No mandatory metal detectors in school

Those who read my piece yesterday, offering condolences to those in Leeds affected by the fatal stabbing of Ann Maguire, will know that nearly 40 years ago I was lucky to survive a similar stabbing when teaching a Year 11 class. Some ten years ago, after the Philip Lawrence murder took place, I wrote in detail about my feelings and recollections of that day for a piece in the TES. I did not believe then that turning schools into fortresses was the right response, and I still don’t take that view.

In 2002, on a visit to schools in New York, I came across a high school where there had been a murder the previous day after one pupil had shot another. The school had a full suite of metal detectors, and searched every pupil’s bag on entry. The gun was passed in through a ground floor classroom window; where there is a will, there is a way.

Response must be proportional to risk. Just as the underground in London functions without searches of its millions of daily users despite the July bombings, so schools that didn’t need metal detectors yesterday, almost certainly don’t need them today. Detectors deal with the symptoms and not the causes of violence. As a civilised society we have rightly made it more difficult for young people to be sent to prison. Do we want to reverse that trend and admit defeat? Surely we have to find a way of including all our young people in society.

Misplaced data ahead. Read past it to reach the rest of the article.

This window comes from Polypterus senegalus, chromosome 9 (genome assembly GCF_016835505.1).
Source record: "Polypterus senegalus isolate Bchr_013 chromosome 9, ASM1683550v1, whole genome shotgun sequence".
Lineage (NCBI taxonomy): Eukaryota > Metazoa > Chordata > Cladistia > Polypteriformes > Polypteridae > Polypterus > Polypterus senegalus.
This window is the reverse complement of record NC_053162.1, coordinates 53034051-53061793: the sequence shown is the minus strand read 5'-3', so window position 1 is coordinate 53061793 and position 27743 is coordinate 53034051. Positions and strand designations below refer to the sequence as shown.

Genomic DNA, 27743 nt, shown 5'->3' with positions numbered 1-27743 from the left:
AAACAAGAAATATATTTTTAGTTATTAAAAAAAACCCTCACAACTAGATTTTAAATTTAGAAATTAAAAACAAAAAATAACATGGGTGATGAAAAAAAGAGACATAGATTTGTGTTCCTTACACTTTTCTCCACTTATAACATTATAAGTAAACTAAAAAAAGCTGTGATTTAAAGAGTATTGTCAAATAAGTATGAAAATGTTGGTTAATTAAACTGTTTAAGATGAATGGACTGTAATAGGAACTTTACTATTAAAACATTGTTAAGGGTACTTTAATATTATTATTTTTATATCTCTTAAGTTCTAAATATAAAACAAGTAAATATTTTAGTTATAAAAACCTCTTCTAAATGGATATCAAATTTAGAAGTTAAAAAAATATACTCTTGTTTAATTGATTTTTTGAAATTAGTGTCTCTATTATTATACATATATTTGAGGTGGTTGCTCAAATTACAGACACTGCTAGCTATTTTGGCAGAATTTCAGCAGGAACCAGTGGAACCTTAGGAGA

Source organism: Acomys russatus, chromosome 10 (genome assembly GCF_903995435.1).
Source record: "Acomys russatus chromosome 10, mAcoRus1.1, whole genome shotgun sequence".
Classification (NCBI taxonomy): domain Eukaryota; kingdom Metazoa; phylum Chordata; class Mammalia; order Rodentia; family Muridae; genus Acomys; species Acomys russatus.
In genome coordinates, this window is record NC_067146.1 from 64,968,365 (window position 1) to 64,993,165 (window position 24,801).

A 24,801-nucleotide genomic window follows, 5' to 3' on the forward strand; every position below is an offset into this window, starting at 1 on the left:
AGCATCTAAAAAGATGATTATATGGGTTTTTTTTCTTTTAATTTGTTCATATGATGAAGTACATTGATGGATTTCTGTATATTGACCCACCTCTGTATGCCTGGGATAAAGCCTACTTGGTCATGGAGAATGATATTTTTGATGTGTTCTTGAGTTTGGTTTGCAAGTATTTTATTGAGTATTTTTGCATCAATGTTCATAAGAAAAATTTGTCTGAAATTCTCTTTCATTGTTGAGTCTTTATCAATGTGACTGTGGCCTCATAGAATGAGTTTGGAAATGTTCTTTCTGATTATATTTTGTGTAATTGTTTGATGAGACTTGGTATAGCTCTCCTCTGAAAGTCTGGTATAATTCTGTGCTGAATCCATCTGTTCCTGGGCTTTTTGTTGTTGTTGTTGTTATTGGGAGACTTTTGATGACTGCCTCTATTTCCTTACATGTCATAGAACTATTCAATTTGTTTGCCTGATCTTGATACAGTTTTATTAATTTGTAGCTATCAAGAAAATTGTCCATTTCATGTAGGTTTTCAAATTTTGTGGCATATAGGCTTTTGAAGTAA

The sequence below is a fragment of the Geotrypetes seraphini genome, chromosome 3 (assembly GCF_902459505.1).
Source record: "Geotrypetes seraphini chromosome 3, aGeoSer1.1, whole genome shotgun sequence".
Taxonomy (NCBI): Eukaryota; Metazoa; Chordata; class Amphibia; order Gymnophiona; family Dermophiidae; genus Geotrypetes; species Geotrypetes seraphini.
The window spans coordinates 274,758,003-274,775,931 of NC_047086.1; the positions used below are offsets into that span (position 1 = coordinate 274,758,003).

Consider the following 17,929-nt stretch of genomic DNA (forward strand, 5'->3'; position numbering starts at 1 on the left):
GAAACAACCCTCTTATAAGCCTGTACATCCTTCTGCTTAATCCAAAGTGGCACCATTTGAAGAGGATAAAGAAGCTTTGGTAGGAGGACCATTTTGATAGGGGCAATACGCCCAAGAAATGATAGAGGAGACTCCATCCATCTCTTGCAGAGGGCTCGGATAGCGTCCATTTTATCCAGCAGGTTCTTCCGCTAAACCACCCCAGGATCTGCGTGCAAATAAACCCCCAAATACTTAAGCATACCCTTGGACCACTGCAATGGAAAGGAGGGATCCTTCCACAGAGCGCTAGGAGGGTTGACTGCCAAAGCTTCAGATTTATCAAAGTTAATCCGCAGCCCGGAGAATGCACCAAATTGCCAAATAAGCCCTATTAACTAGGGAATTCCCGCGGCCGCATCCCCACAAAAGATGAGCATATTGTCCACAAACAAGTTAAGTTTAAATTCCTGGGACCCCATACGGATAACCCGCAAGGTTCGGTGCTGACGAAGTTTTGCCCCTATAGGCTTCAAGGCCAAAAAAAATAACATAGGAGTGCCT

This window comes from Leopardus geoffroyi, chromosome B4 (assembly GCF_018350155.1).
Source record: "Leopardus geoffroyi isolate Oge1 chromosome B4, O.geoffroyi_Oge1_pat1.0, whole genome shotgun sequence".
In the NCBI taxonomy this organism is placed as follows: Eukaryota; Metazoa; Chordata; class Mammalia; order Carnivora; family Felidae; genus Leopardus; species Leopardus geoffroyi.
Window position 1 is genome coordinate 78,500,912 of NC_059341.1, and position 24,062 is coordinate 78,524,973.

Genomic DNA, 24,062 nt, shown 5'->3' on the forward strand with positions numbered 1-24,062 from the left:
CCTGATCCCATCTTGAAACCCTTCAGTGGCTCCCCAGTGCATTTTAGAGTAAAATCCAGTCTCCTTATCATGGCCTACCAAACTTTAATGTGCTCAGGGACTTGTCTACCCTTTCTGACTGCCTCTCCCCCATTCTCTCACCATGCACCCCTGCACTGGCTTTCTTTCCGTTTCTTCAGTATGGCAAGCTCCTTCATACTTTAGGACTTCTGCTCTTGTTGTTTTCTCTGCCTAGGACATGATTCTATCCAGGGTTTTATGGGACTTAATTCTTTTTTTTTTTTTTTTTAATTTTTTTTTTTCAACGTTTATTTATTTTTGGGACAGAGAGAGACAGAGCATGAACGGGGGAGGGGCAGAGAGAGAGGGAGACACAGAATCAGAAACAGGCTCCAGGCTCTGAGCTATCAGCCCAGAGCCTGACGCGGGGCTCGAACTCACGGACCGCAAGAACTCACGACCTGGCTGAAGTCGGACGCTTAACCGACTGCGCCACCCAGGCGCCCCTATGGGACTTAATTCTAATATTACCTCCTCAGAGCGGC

Although I oppose metal detectors in schools as a general rule, it doesn’t mean I oppose discipline in schools. The recent TV series on schools have shown the levels of indiscipline, and low level disruption, that can occur in schools, especially where too many inexperienced or untrained staff are employed. But, it is wrong to think back to some sort of golden age. Under the tripartite system children of many middle class parents were sheltered from the behaviour of pupils in some of the most challenging secondary modern schools. Novels, from Edward Blishen’s Roaring Boys, through Please Sir, and the US Blackboard Jungle, brought a knowledge of how tough schools could be to everyone, but non-selective secondary education really forced society to consider the issues of school life in reality, while Graham Green’s Brighton Rock and other novels showed violence in the wider society, just as TV brought the Teddy Boys and Mods and Rocker clashes to our screens during news and current affairs programmes from the 1950s onwards.

I am pleased at the proportionate response to the Leeds tragedy from many within education. No doubt we will learn far more when there is a trial at some point in the future.

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